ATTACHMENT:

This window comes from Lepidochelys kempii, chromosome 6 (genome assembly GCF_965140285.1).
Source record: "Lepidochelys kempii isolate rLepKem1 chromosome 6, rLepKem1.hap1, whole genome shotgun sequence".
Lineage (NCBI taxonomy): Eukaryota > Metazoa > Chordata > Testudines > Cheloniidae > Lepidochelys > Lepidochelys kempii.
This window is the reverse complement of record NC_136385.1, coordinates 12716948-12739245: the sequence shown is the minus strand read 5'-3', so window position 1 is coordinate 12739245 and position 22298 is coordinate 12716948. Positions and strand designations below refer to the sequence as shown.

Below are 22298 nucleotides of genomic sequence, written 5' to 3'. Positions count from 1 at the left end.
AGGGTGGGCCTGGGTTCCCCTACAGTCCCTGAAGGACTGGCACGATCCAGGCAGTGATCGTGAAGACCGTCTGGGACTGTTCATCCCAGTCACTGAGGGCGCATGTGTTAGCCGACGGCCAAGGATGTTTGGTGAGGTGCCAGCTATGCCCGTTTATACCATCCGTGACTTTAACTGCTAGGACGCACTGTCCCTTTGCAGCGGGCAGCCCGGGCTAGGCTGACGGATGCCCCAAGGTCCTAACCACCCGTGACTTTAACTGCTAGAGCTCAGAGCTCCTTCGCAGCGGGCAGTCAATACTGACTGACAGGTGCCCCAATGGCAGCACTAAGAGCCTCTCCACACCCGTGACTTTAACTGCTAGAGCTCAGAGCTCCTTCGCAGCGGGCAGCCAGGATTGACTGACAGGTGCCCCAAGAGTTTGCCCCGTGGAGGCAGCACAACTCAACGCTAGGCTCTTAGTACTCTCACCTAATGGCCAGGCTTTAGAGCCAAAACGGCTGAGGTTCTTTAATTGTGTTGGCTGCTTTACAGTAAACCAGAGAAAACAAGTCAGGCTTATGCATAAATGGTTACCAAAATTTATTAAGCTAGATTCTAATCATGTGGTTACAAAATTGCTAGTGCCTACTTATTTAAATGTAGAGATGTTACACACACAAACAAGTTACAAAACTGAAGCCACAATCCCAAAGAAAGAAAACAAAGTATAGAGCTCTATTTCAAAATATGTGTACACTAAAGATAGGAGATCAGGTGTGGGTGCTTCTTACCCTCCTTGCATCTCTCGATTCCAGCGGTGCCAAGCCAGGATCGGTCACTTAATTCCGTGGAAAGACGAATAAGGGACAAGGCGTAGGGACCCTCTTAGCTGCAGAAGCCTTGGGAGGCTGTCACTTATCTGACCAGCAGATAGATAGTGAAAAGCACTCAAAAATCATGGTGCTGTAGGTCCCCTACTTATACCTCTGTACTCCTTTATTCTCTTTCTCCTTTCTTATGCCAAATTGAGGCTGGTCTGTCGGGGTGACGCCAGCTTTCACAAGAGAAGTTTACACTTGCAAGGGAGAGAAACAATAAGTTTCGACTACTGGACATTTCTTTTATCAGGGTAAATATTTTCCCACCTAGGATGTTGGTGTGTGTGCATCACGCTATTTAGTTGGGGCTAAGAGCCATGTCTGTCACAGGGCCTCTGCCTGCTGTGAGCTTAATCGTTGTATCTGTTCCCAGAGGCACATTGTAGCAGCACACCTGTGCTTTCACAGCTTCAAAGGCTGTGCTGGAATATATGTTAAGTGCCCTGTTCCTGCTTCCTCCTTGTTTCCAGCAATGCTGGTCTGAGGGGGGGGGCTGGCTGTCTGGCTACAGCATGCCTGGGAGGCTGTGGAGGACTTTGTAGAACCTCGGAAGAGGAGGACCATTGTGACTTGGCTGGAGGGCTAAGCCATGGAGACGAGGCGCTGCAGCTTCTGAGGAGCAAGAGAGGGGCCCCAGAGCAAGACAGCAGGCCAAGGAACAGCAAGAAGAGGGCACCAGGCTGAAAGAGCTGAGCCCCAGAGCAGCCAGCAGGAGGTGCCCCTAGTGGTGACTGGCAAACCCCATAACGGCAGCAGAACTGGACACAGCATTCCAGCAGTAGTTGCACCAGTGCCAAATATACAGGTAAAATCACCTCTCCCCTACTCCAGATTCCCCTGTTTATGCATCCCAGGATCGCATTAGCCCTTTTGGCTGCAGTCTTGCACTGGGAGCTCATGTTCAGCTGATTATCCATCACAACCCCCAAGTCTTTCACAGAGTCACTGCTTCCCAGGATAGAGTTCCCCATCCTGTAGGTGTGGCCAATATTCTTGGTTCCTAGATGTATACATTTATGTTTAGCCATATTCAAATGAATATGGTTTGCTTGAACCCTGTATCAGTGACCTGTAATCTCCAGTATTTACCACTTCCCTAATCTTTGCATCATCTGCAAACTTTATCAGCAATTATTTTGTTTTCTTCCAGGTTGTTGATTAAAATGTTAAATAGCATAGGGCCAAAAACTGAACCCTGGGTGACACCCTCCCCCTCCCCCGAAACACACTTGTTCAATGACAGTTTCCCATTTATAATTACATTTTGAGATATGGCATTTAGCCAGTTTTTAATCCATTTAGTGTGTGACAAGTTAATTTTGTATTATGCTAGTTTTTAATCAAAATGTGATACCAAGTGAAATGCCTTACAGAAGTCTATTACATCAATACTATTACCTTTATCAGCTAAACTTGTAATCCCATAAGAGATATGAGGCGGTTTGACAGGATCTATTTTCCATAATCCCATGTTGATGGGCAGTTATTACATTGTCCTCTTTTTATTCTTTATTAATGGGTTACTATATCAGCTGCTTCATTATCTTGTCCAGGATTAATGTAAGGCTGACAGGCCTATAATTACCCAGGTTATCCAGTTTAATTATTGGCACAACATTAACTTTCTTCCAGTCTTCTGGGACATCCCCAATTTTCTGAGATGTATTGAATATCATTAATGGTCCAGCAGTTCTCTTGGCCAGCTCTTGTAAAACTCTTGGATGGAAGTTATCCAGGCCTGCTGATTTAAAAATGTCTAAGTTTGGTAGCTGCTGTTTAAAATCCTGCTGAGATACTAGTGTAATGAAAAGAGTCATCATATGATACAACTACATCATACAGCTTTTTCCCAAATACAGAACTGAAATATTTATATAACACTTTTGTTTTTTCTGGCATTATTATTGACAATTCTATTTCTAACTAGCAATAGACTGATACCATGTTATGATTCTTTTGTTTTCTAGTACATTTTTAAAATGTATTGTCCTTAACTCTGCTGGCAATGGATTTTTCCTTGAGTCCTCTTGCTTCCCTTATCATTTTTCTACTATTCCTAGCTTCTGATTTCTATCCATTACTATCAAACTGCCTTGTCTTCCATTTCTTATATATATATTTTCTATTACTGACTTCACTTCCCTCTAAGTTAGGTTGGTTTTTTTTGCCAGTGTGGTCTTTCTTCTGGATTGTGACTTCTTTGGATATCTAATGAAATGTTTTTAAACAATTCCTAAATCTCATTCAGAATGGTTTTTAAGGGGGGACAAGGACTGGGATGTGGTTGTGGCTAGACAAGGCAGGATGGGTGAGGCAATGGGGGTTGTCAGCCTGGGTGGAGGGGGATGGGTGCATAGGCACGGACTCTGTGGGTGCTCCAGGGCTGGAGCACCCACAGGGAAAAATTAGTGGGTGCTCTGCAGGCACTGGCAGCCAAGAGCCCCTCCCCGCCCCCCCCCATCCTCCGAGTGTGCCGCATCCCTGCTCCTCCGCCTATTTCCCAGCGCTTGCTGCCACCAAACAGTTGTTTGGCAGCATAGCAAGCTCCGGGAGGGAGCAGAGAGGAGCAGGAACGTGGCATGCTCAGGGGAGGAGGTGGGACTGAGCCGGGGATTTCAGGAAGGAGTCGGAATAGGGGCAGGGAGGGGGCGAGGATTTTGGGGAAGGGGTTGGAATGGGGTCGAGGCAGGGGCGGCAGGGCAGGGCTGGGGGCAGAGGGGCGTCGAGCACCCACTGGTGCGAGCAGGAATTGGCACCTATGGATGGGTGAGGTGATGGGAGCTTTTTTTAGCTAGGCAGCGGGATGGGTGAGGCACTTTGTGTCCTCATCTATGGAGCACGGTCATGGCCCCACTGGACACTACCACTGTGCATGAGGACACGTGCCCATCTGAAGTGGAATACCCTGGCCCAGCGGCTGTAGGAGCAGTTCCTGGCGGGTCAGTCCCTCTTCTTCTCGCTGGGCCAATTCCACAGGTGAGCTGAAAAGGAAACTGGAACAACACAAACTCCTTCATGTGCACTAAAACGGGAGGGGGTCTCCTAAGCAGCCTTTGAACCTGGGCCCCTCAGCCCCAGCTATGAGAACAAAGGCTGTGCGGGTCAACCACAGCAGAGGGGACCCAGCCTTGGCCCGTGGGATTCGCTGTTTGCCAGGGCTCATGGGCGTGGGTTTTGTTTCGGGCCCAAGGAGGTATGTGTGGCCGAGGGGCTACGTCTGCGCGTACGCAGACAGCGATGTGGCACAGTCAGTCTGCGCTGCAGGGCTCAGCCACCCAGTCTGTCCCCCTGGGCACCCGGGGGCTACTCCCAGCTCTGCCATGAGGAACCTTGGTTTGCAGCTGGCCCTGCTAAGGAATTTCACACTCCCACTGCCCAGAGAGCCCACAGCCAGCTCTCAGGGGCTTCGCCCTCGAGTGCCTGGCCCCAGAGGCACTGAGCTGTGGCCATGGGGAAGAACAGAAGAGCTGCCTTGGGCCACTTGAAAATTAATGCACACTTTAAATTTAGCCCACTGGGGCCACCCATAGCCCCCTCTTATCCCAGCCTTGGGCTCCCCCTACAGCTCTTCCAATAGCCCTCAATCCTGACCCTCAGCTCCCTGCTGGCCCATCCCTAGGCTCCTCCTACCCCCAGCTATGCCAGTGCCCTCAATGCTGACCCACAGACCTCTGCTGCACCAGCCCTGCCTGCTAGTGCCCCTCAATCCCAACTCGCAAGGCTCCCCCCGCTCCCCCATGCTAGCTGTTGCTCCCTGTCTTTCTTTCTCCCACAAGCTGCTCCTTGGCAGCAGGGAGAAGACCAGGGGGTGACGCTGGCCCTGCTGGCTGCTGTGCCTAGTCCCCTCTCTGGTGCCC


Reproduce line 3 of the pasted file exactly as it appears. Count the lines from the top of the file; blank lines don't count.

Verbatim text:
Lineage (NCBI taxonomy): Eukaryota > Metazoa > Chordata > Testudines > Cheloniidae > Lepidochelys > Lepidochelys kempii.